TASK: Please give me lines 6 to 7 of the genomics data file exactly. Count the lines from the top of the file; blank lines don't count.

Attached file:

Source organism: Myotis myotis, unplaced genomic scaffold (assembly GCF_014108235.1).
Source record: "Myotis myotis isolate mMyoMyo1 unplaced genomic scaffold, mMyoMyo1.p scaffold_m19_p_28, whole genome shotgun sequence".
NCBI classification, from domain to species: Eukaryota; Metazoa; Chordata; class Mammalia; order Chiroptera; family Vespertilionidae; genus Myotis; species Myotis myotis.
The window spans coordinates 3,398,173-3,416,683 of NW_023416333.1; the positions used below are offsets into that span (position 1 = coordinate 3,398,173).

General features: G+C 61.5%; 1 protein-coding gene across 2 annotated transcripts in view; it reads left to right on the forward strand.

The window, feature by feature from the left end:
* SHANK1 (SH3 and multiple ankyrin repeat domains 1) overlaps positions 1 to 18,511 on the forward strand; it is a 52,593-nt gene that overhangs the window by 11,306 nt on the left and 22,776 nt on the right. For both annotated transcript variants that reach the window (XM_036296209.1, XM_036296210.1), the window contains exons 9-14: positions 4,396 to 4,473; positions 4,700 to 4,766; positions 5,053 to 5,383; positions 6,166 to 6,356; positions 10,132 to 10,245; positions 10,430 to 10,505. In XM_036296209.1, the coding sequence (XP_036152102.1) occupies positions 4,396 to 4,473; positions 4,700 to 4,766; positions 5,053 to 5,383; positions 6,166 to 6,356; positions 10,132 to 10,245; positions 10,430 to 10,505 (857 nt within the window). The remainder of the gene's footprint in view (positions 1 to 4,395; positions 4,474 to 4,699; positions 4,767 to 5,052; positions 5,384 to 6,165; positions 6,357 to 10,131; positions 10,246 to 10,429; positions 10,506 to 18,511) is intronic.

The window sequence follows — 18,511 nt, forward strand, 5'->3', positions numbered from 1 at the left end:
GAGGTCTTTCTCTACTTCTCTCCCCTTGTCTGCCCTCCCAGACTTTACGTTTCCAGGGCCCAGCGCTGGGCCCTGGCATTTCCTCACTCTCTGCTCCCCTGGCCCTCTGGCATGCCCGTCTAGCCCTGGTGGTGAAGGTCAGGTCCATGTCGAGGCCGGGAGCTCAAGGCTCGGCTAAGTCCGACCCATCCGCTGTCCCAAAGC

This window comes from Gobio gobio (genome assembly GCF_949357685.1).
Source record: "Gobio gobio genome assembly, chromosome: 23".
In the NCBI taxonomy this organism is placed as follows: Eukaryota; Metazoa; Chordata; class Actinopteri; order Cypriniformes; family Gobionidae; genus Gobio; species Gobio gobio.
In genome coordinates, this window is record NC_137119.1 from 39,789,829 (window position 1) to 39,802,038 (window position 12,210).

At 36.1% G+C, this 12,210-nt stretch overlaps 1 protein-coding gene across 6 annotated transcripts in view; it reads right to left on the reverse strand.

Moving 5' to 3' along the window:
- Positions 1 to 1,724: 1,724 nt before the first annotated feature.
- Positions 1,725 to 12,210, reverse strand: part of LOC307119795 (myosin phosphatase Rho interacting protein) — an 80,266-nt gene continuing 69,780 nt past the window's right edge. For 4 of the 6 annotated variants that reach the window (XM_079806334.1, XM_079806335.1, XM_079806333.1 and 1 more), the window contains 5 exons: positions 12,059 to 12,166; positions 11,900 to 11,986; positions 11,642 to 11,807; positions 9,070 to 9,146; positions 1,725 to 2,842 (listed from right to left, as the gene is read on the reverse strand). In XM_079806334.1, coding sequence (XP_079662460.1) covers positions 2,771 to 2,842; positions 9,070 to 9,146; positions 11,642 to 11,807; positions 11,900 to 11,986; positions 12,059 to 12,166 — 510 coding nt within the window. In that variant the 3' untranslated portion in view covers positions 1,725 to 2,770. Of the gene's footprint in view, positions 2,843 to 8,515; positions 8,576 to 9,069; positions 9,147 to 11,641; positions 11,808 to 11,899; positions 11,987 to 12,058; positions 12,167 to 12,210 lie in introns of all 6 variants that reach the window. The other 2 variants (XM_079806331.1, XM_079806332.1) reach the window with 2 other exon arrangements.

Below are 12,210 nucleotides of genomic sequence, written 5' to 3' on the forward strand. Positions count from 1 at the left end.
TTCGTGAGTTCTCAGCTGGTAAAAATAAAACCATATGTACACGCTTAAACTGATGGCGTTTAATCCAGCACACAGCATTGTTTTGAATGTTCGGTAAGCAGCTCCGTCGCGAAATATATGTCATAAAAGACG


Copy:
The window, feature by feature from the left end:
* SHANK1 (SH3 and multiple ankyrin repeat domains 1) overlaps positions 1 to 18,511 on the forward strand; it is a 52,593-nt gene that overhangs the window by 11,306 nt on the left and 22,776 nt on the right. For both annotated transcript variants that reach the window (XM_036296209.1, XM_036296210.1), the window contains exons 9-14: positions 4,396 to 4,473; positions 4,700 to 4,766; positions 5,053 to 5,383; positions 6,166 to 6,356; positions 10,132 to 10,245; positions 10,430 to 10,505. In XM_036296209.1, the coding sequence (XP_036152102.1) occupies positions 4,396 to 4,473; positions 4,700 to 4,766; positions 5,053 to 5,383; positions 6,166 to 6,356; positions 10,132 to 10,245; positions 10,430 to 10,505 (857 nt within the window). The remainder of the gene's footprint in view (positions 1 to 4,395; positions 4,474 to 4,699; positions 4,767 to 5,052; positions 5,384 to 6,165; positions 6,357 to 10,131; positions 10,246 to 10,429; positions 10,506 to 18,511) is intronic.